- Dirk Arthur seems to have taken the animal act torch from Siegfried & Roy, but unlike them is very meticulous in making sure that the animals he works with on stage are properly trained (he's a very competent animal trainer and advocate for wildlife conservation). He's produced a documentary for the Discovery Channel in which he discusses the behind the scenes aspect of what it takes to keep the animals healthy, happy, and properly trained. Doesn't show how he does any tricks but he does show that each cat has their own personality.
- And while he doesn't explicitly say it, it's clear he has an emotional attachment to each cat, and while he says he thinks of them as colleagues, it's clear he thinks of them as family as well.
- Doug Henning was a famous stylistic subversion of this kind of performer. Most famously, he rejected the tuxedo, top hat and clean shaven look cliche and opted to have more of a hippie day-glo look along with an earnest enthusiasm which help revitalized the magic show as a popular entertainment in the 1970s.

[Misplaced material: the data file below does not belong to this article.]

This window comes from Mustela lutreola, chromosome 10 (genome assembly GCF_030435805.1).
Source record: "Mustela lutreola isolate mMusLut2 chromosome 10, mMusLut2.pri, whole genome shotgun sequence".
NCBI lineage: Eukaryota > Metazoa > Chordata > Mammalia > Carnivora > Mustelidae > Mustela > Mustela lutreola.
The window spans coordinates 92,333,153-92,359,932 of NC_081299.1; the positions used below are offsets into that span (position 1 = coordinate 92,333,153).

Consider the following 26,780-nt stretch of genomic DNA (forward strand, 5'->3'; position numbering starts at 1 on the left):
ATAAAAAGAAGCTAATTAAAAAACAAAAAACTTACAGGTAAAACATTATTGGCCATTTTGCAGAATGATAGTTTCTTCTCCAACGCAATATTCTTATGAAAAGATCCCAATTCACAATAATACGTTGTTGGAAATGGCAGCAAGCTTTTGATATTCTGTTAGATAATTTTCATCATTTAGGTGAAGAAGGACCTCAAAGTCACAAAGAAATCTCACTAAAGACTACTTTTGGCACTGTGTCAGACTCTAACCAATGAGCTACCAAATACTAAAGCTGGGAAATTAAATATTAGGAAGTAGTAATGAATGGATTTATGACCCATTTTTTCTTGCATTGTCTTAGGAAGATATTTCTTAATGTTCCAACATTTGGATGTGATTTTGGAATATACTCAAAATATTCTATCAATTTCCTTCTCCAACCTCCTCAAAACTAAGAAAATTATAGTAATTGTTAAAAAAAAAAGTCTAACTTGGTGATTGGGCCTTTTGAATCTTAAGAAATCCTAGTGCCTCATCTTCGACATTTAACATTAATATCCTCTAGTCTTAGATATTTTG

- Harry Houdini was, within the trade, admired for his preparation and command. A lot of his contemporaries thought he was out of his depth doing basic stage magic (basically everything he did had to be made more awesome than it really was). Normal magicians pulled a dozen threaded needles out of their mouths to a small audience. Houdini would stretch the thread from one stage wing to the other. As one fellow magician said. "How did the audience see the needles? Houdini told them they were there."
- Howard Thurston was a stage magician during Houdini's time who was even more famous than Houdini. A recent biography of him is titled "The Last Greatest Magician in the world"
- Seinfeld star Jason Alexander is also an accomplished magician, among his many talents.